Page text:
JavaFX Script Community Reaction
What impact will losing JavaFX Script have on the language? And, have we really seen the last of it?
Thomas Kurian’s announcement that Oracle is no longer developing
JavaFX Script beyond the JavaFX 1.3.1 release, has met with an
overall positive reaction from the community.
Previously, the only language that could be used for building
JavaFX applications was JavaFX Script. Richard Bair refers to this as a “needless
restriction.” He also points out that, since all the JavaFX APIs
were written in JavaFX Script, JavaFX Script had to be modified for
writing APIs. Originally, it was optimised for scripting UIs. This
“design tension” could make JavaFX development difficult. Also,
since the JavaFX platform was built on JavaFX, the JavaFX team were
restricted when it came to fixing certain issues with the language.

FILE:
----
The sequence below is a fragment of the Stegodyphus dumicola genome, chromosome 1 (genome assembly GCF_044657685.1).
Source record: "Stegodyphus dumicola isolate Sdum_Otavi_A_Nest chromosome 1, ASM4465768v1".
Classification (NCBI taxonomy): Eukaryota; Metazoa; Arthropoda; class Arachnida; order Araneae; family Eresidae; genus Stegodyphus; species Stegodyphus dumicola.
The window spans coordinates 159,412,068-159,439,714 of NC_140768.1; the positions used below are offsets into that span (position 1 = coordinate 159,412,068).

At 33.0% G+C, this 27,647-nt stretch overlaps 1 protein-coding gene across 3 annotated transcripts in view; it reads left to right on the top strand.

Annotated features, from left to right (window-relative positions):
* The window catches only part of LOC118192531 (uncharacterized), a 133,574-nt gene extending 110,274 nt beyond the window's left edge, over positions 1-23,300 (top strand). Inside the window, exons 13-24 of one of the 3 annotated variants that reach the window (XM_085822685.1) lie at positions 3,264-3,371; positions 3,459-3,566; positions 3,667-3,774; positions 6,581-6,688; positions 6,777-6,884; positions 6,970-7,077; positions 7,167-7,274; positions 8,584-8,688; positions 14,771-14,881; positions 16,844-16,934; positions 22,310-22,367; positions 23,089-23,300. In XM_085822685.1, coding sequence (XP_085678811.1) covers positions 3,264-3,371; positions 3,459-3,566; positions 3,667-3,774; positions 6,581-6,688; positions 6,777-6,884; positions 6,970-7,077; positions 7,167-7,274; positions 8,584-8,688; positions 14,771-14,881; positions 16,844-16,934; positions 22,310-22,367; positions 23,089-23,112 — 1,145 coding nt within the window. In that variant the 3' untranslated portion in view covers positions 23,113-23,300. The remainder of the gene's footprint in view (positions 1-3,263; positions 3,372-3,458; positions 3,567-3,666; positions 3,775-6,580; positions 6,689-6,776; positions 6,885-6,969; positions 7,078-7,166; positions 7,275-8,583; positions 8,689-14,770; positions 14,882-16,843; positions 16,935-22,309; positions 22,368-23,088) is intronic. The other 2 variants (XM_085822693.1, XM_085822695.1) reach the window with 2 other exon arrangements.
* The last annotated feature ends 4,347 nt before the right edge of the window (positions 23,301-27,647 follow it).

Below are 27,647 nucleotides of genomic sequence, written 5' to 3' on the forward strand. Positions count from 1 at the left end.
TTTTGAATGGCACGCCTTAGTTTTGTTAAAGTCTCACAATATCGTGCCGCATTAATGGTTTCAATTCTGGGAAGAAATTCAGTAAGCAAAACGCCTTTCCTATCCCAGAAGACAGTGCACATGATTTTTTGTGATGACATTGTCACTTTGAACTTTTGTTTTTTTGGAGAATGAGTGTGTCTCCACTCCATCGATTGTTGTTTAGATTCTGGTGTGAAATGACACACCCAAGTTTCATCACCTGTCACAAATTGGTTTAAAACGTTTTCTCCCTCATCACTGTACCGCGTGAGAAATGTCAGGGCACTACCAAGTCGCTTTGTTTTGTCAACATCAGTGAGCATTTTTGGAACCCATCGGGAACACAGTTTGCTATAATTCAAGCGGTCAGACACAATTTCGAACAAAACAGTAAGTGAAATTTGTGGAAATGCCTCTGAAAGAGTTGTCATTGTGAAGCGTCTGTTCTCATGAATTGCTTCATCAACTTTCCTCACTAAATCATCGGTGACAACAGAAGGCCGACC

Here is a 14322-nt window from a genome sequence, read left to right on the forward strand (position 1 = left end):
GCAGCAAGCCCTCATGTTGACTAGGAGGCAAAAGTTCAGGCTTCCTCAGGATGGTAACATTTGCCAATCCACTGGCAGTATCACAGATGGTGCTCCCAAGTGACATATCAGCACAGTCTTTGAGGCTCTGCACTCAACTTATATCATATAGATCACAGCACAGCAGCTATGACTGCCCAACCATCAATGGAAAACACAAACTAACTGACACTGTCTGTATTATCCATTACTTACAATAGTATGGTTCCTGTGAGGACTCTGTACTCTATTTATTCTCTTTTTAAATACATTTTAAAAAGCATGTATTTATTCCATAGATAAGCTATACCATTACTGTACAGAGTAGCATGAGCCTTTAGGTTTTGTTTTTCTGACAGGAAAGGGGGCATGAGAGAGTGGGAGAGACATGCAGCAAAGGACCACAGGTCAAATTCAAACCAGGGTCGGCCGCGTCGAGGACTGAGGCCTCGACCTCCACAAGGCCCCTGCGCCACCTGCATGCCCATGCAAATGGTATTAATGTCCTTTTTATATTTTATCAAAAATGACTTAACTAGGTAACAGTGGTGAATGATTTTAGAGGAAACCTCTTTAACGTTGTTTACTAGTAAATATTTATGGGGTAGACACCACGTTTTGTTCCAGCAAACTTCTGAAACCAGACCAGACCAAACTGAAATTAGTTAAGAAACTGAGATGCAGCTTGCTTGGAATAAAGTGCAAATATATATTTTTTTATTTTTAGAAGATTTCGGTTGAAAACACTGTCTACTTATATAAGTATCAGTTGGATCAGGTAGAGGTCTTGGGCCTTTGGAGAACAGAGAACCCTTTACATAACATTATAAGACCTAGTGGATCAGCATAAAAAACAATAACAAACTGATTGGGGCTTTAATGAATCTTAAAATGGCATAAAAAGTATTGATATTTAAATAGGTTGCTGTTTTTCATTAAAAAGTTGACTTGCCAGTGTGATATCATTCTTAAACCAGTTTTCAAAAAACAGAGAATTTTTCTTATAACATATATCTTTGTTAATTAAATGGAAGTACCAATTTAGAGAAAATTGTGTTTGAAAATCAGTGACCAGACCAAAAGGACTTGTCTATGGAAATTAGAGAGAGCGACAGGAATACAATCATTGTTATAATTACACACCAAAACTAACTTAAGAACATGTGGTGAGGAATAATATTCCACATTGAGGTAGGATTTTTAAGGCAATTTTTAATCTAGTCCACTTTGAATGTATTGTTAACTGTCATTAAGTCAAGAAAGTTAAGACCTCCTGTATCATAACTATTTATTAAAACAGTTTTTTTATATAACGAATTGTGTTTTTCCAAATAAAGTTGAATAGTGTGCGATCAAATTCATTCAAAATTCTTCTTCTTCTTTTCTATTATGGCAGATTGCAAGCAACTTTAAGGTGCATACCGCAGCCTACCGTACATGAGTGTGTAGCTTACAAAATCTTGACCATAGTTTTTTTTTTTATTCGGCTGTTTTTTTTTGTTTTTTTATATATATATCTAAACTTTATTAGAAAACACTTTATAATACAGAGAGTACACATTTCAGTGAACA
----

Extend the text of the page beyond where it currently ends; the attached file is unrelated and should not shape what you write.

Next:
In Bair’s opinion, decoupling JavaFX from JavaFX Script gives the
language a new freedom to evolve.
But, not everyone agrees that pulling the plug on JavaFX Script
is a good thing. Steven Chin alludes to the productivity
benefits of using JavaFX Script but, taking a look at some of the
new features in the JavaFX roadmap, he reasons that the loss of JavaFX
Script is balanced out by what Oracle are planning to add in the
Peter Pilgrim had a measured response to the
news, calling it “a cost-benefit decision and purely pragmatic
business decision” that will see future JavaFX releases “going
aggressively to the TTM (Time-to-market) launch.” Like Steven Chin,
he views the loss of JavaFX Script in a negative light.
But, is this really the end for JavaFX Script? The JavaFX Script
compiler is already open source, and JavaFX Script’s binding
capabilities will be exposed as a library in Java, meaning that any
updated JavaFX Script compiler will have access to the tools
required to implement language binding. This means the JavaFX
community has the freedom to develop JavaFX Script outside of the
JavaFX 2.0 time frame.